Vine and the Branches


May 17, 2017
Wednesday, 5th Week of Easter

1st Reading: Acts 15:1–6
Gospel: Jn 15:1–8

Jesus said to his disciples, “I am the true vine and my Father is the vine grower. If any of my branches doesn’t bear fruit, he breaks it off; and he prunes every branch that does bear fruit, that it may bear even more fruit.

“You are already made clean by the word I have spoken to you; live in me as I live in you. The branch cannot bear fruit by itself but has to remain part of the vine; so neither can you if you don’t remain in me.

“I am the vine and you are the branches. As long as you remain in me and I in you, you bear much fruit; but apart from me you can do nothing. Whoever does not remain in me is thrown away as they do with branches and they wither. Then they are gathered and thrown into the fire and burned.

“If you remain in me and my words in you, you may ask whatever you want and it will be given to you. My Father is glorified when you bear much fruit: it is then that you become my disciples.”

(Daily Gospel in the Assimilated Life Experience)

Mixing up two separate maxims, a friend hilariously came up with this hybrid: “To forgive is divine and you are the branches”. The first four words come from, “To err is human, to forgive is divine”, while the rest are from today’s Gospel reading. The adulteration is loaded with meaning. It proclaims that forgiveness is divine in nature. The first forgiveness recorded in human history is God’s offer of reconciliation to humanity. Without Him making the first move, we would have been lifeless, like branches cut off from the vine.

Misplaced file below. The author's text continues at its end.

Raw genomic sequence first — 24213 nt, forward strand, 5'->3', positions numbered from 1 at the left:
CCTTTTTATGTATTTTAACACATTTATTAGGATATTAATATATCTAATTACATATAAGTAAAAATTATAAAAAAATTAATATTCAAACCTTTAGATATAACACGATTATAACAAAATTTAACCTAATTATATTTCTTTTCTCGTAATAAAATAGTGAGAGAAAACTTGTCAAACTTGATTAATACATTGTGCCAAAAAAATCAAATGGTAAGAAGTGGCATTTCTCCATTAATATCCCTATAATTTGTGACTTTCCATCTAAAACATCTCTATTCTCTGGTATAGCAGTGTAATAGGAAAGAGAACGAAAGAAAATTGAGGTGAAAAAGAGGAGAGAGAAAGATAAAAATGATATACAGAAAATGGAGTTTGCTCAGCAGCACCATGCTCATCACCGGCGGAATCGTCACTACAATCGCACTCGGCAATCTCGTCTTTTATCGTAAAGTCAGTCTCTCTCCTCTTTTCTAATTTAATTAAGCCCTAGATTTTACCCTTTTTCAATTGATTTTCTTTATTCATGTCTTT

Jesus invited his followers to partake of His life by remaining in him like branches to a vine.     The invitation came with this promise: “If you remain in me and my words in you, you may ask whatever you want and it will be given to you.” Jesus was not playing politics when he dangled this promise.

After all, God will still remain God without humans. It was for pure love that he promised to accommodate not just human needs but also human wants. Doesn’t this run counter with experience of unanswered prayers? This promise has to be understood in the context of openness to God’s Will. He who remains in God will never ask for anything contrary to God’s Will. Thus, those who remain in God will always merit from the windfall of God’s generosity.

In attaching ourselves to the vine we might just blindly graft ourselves to whatever vine that offers happiness. We should be suspicious about happiness because it’s Satan’s master recipe. Go for joy, for it is God’s brand. In attaching ourselves to a vine, let’s make sure the vine is divine and we are the branches. Ah, the mix up again! – Rev. Fr. Dan Domingo P. delos Angeles, Jr., DM.

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